The outlet purchased $30 worth of ads targeting the mentioned categories to test the feature. Facebook reportedly approved the three ads within 15 minutes.

(Related). What Facebook had to say...
Updates to our ad targeting

Facebook’s Heading Toward a Bruising Run-In With the Russia Probe
We’ve seen a handful of very interesting articles over the last few days about Russian efforts to spread pro-Trump political propaganda on Facebook as part of their larger 2016 dis-information operation. As we noted last week, the seemingly paltry sum of $100,000 may belie the reach that was possible for that amount of money, given the way that the Facebook ecosystem can be used to amplify messages through a mix of highly targeted advertising and troll armies. The Facebook campaign also seems to include the first evidence of Russian operatives attempting to organize actual political events on American soil, as opposed to just spreading memes and fake news on the web.
… A separate article by Yahoo’s Mike Isikoff reports that Trevor Potter, a former FEC Chair and president of the Campaign Legal Center, wrote a letter to Facebook and Chairman Mark Zuckerberg yesterday calling on Facebook to release the information and upping the ante by writing this (emphasis added):
“[B]y hosting these secretly-sponsored Russian political ads, Facebook appears to have been used as an accomplice in a foreign government’s effort to undermine democratic self-governance in the United States. Therefore, we ask you, as the head of a company that has used its platform to promote democratic engagement, to be transparent about how foreign actors used that same platform to undermine our democracy.”
Facebook has said that it can’t release its findings because that would violate its own ‘internal policies’ which protect user privacy. That’s rich.

Another problem with algorithm controlled advertising?
Exclusive: Google is cracking down on sketchy rehab ads
Overnight, the search giant has stopped selling ads against a huge number of rehab-related search terms, including “rehab near me,” “alcohol treatment,” and thousands of others. Search ads on some of those keywords would previously have netted Google hundreds of dollars per click.
“We found a number of misleading experiences among rehabilitation treatment centers that led to our decision, in consultation with experts, to restrict ads in this category,” Google told The Verge in a statement.
Google is the biggest source of patients for most treatment centers. Advertisers tell Google how much they want to spend on search ads per month, which keywords they’d like those ads to run against, and then pay Google every time someone clicks on their ad.
While many treatment centers market themselves ethically, there are also significant numbers of bad actors using deceptive and even illegal tactics to get “heads in beds.” Last week, The Verge published a story uncovering how marketers use the internet to hook desperate addicts and their families, from hijacking the Google business listings of other treatment centers to deceiving addicts about where a treatment center is located.
… The exact keywords affected by the change still seem to be in flux. Yesterday, for instance, I noticed Googling “rehab near me” didn’t load any AdWords, but “rehabs near me” did. An hour after I reached out to Google’s spokespeople, “rehabs near me” no longer showed ads. Fischer says the list of blocked keywords continues to grow. [Suggests manual correction of computer generated lists Bob]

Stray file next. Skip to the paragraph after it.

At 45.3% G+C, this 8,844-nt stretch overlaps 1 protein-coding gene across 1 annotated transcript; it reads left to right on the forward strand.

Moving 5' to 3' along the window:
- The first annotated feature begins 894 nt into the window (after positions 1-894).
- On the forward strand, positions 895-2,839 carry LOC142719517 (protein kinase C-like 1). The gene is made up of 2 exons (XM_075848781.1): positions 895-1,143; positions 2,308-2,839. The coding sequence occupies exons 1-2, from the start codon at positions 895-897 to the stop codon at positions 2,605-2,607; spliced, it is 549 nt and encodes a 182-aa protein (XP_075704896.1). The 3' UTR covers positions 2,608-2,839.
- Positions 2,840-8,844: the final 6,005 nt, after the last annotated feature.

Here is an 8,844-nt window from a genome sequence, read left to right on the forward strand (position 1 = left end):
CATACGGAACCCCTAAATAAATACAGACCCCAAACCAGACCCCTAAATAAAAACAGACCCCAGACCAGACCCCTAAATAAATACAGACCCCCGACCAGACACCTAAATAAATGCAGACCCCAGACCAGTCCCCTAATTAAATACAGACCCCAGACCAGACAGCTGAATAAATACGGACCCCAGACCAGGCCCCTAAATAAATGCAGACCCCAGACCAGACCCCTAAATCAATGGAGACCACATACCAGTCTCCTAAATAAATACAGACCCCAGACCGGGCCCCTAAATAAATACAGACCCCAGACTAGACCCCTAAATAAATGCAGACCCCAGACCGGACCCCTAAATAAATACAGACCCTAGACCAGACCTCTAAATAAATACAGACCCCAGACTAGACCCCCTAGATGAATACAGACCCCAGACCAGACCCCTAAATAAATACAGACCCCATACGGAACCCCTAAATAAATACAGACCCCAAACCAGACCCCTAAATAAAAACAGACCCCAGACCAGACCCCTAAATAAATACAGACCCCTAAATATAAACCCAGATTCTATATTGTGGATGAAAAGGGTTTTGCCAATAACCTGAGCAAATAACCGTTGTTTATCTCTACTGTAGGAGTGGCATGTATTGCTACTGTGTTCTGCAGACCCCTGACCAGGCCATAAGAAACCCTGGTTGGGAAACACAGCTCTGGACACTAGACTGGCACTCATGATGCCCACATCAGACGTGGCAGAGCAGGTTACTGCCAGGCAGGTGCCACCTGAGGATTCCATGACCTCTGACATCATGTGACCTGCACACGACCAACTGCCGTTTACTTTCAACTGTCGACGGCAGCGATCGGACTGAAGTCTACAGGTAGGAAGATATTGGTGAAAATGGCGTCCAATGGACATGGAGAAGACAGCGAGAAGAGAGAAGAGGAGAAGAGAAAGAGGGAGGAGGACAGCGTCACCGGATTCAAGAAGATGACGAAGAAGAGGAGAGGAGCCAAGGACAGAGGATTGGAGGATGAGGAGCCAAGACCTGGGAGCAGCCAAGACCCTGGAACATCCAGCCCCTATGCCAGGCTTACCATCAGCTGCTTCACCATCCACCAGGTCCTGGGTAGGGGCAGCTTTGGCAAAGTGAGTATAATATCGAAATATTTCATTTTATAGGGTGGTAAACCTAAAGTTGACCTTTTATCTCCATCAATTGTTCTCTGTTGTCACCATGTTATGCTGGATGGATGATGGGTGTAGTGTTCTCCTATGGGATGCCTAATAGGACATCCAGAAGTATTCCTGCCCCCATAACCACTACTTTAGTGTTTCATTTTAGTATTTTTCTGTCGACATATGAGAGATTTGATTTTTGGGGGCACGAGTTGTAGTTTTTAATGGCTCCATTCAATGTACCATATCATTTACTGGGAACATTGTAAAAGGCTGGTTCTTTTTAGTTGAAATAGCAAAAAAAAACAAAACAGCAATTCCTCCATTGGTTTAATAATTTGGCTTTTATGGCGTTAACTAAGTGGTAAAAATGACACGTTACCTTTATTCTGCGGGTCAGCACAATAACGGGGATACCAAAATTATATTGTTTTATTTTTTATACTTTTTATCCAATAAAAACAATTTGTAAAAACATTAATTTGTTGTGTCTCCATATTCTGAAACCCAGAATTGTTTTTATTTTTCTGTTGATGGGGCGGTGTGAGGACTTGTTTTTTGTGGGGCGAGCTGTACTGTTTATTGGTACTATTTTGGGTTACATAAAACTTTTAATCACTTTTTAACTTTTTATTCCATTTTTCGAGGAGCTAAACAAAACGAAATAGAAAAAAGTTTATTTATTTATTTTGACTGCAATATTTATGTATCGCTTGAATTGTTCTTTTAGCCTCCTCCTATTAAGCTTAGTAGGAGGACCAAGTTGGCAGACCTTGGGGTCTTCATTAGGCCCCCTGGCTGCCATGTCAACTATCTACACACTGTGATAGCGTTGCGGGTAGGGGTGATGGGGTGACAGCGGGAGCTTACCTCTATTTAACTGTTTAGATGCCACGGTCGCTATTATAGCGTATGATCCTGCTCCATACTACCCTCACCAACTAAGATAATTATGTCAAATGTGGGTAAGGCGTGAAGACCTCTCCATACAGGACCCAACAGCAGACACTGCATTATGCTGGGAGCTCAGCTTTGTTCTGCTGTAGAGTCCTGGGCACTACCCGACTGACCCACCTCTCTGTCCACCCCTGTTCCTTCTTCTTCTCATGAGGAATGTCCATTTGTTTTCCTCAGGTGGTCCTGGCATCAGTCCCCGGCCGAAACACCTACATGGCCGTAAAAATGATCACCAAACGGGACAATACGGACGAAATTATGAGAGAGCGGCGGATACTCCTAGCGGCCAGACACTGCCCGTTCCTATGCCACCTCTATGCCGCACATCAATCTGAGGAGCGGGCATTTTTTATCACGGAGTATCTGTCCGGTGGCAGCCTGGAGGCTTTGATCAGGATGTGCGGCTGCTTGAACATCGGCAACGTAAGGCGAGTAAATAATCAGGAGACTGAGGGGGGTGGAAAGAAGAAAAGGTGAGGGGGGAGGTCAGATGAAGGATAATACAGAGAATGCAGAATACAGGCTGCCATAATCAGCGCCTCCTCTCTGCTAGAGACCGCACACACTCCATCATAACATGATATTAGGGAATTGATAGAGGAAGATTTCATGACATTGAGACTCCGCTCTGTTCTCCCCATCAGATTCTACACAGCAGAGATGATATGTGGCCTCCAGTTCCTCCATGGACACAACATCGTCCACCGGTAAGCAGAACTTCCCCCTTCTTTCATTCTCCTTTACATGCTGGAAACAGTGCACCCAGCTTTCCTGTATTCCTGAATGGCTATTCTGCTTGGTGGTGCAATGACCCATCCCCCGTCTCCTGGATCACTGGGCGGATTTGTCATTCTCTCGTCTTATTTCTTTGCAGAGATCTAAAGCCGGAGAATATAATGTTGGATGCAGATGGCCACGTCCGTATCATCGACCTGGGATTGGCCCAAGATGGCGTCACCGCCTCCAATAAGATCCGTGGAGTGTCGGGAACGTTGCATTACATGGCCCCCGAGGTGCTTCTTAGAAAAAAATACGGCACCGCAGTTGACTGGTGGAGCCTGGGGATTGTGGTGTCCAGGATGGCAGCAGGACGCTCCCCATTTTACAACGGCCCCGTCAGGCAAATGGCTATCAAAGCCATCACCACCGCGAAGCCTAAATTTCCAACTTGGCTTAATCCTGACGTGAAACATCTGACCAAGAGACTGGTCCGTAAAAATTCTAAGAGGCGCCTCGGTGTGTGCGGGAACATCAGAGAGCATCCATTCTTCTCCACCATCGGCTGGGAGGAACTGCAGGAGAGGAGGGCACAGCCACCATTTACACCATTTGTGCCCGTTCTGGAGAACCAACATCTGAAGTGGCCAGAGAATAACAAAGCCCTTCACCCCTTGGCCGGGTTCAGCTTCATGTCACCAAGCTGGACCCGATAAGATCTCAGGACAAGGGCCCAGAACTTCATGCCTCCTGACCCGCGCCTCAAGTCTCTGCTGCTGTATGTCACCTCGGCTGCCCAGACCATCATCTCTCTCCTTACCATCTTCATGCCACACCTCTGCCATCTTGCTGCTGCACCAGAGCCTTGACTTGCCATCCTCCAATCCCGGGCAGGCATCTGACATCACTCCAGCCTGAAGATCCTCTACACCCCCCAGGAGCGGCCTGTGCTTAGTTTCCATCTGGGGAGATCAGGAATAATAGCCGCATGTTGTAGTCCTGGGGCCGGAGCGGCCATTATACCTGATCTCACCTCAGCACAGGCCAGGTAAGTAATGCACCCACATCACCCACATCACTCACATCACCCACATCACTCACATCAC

Perspective. Hedging their bet?
Google in talks to invest in Lyft
Google has held talks to invest around $1 billion in Lyft, Axios has learned from multiple sources. Bloomberg is reporting the same. It is unclear which group within Google would make the investment — the company has several investment arms and also invests off its balance sheet — but word is that this is being driven by top-level executives like Alphabet CEO Larry Page.
Why it matters: It would be a stunning move, given that Google was an early investor in Lyft rival Uber, even though the two companies have since gotten litigious over allegations of trade secret theft. Or, as one Uber investor explained it to Axios: "That is seriously messed up."

Perspective. “A TV in the hand is worth two in the home?”
Pew – 6 in 10 young adults in U.S. primarily use online streaming to watch TV
by Sabrina I. Pacifici on Sep 14, 2017
“The rise of online streaming services such as Netflix and HBO Go has dramatically altered the media habits of Americans, especially young adults. About six-in-ten of those ages 18 to 29 (61%) say the primary way they watch television now is with streaming services on the internet, compared with 31% who say they mostly watch via a cable or satellite subscription and 5% who mainly watch with a digital antenna, according to a Pew Research Center survey conducted in August. Other age groups are less likely to use internet streaming services and are much more likely to cite cable TV as the primary way they watch television. Overall, 59% of U.S. adults say cable connections are their primary means of watching TV, while 28% cite streaming services and 9% say they use digital antennas. Among the other findings of the survey:
  • Women are more likely than men to say their primary way of watching TV is via cable subscription (63% vs. 55%).
  • Men are more likely than women to say their primary pathway is online streaming (31% vs. 25%).
  • Those with a college education or more are more likely than those with less education to say their primary way to watch TV is online streaming. Roughly a third of college-educated Americans (35%) say they mainly watch via streaming, compared with 22% of those who have a high school diploma or less.
  • Those in households earning less than $30,000 are more likely than others to say they rely on a digital antenna for TV viewing. Some 14% say this, compared with just 5% who live in households earning $75,000 or more…”

I get to do Spreadsheets next Quarter.
Even people who thought they knew every trick in the book will occasionally stumble across a new feature that they were previously unaware of. Here are three amazing Excel 2016 tricks you definitely (ok, probably) overlooked.